A Sip of Vermont


Bee’s Skis

2 oz Barrel Aged Gin [Caledonia Spirts Tom Cat]
1/2 oz Maple Syrup
1/2 oz Lemon Juice

Shake with ice, strain into a chilled cocktail glass. Garnish with lemon twist.

A few weeks ago I went on a ski trip with some friends for the weekend to Jay Peak in Vermont. Knowing that I enjoy a good cocktail now and then, one of them suggested I come up with a drink we could all enjoy. Having to manage a range of tastebuds can sometimes be challenging, so I often start with the classics. In this case, the Bee’s Knees was my inspiration.

Being the lover of whiskey that I am, I wanted to bring things closer to the brown spirit end of the spectrum. Instead of the traditional gin, I swapped in a barrel aged version for slightly more depth and roastiness. And since we were in Vermont, maple syrup seemed like the obvious choice for the sweetener. In fact, I even went one step further by grabbing a bottle of Bar Hill Tom Cat gin from Caledonia Spirits in – you guessed it – Vermont.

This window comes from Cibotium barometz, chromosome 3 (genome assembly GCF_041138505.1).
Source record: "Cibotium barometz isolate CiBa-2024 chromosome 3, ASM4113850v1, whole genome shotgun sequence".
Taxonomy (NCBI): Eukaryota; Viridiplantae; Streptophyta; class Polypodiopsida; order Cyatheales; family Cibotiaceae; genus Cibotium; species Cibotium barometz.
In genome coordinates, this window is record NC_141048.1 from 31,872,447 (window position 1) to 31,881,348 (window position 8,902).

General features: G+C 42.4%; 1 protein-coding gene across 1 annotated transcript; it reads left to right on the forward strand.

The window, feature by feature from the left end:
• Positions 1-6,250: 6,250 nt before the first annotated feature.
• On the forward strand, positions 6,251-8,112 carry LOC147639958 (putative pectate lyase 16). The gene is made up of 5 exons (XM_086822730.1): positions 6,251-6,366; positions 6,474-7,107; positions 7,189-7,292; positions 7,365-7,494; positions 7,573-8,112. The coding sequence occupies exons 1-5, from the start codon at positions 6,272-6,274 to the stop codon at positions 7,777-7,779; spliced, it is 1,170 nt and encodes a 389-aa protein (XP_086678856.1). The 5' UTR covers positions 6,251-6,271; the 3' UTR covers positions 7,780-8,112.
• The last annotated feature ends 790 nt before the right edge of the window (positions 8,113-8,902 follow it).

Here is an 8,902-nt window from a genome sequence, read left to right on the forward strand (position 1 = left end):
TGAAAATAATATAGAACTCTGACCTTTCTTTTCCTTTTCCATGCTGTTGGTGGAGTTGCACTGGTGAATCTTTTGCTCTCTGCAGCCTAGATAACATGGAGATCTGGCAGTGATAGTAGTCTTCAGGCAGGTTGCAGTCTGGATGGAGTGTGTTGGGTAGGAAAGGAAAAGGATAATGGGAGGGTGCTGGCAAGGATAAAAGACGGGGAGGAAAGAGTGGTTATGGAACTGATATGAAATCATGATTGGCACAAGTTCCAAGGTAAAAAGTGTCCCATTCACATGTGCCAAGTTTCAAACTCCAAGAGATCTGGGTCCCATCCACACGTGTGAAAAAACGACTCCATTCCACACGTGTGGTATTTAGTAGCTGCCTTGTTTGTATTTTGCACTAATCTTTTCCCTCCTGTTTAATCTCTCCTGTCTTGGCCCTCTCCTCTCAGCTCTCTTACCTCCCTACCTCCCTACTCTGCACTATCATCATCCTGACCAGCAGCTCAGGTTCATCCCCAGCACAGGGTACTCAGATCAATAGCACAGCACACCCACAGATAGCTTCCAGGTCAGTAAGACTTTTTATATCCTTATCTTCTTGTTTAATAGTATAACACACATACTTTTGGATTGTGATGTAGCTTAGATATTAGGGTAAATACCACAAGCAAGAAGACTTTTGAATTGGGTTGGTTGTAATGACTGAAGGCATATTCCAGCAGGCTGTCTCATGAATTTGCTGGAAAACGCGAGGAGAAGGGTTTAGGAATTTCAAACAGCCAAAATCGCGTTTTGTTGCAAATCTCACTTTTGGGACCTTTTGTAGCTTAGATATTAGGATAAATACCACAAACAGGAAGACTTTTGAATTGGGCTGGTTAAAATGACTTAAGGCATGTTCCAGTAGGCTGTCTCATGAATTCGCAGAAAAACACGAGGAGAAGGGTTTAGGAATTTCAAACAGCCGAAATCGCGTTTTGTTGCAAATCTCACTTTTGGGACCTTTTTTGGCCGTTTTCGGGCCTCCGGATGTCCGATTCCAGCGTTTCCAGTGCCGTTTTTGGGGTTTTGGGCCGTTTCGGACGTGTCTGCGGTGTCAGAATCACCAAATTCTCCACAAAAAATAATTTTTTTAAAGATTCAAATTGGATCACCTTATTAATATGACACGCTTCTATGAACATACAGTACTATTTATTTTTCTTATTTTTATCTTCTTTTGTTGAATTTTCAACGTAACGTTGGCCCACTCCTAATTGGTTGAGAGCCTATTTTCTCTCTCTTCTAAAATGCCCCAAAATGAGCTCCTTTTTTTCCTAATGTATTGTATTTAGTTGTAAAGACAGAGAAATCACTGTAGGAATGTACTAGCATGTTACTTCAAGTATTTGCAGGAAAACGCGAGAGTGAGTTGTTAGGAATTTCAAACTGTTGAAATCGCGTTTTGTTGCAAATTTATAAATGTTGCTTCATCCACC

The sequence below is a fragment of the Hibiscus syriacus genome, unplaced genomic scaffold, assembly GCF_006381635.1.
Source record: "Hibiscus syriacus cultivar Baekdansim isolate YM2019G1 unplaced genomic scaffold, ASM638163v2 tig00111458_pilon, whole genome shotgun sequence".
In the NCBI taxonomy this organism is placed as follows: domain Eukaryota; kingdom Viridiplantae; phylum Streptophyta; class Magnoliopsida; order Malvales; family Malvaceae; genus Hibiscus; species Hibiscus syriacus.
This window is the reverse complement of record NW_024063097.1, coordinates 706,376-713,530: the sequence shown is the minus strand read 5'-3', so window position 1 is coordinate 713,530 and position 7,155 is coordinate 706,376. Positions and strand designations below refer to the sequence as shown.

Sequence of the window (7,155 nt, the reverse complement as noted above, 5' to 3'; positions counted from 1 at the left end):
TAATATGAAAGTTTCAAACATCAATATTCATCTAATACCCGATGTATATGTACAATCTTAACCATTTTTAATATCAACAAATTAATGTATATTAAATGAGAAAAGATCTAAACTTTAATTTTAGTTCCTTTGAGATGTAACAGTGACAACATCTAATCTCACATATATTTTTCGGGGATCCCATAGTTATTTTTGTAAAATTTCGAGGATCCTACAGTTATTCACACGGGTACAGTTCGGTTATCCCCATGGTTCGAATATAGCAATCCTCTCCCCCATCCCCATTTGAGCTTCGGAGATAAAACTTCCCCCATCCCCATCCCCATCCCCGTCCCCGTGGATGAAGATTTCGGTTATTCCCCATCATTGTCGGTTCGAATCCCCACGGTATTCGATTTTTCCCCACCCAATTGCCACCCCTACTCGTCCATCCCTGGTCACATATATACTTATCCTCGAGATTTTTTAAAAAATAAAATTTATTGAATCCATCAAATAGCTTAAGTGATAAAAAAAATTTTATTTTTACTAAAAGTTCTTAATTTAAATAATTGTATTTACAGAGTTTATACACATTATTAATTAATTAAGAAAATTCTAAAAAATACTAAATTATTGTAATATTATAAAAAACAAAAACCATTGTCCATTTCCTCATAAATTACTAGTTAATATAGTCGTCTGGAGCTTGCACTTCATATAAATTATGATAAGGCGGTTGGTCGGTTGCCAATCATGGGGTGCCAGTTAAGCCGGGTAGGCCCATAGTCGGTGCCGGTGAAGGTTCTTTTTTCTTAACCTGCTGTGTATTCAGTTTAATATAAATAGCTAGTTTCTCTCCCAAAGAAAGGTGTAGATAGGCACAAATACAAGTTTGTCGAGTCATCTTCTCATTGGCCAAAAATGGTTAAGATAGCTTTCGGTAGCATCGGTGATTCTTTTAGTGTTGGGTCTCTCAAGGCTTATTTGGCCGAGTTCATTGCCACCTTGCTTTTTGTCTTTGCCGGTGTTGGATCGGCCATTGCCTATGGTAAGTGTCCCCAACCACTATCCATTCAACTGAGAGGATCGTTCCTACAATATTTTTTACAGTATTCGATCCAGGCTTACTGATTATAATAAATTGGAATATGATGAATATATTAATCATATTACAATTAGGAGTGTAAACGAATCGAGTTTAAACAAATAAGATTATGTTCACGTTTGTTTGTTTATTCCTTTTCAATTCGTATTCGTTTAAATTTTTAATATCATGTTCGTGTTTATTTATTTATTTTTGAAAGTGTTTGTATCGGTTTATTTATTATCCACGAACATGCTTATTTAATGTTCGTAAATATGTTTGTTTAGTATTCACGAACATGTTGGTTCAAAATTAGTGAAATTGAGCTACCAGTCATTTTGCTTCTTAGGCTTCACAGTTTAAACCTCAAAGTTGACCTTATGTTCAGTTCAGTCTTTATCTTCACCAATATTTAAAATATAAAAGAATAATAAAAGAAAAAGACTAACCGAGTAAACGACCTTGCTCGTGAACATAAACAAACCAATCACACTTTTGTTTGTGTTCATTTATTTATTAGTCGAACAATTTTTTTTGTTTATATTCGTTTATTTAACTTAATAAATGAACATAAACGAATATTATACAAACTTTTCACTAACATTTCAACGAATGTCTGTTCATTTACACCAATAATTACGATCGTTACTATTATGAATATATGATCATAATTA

Top of Jay Peak

They take their normal gin (made with some local raw honey, so it’s already a good start for a Bee’s Knee’s variation) and age it new American Oak barrels. The botanicals definitely still shine through, but I really enjoy the way the honey bridges the gap from flowers to wood. PSA: This gin also makes a mean Martniez.

As for my Bee’s Skis, all I needed was the usual lemon and the drink was complete. The aroma was very floral, with some citrus notes coming through as well. The sip had more botanicals and brightness from the lemon, complimented by the syrup and wood. I actually added a touch more lemon than my usual Bee’s Knees to account for the sweeter maple syrup. The balance was lovely, and I definitely need to find other ways to pair this gin and maple. Even better, all my friends enjoyed it and I ended up mixing up a few rounds over the weekend.


Next time someone suggests you make a special drink, start with the classics. What’s more, pick one that has a few ingredients but is easily customizable. I could have taken the Bee’s Knees template in a number of directions, but I let the Vermont setting be my guide, and it turned out just fine.

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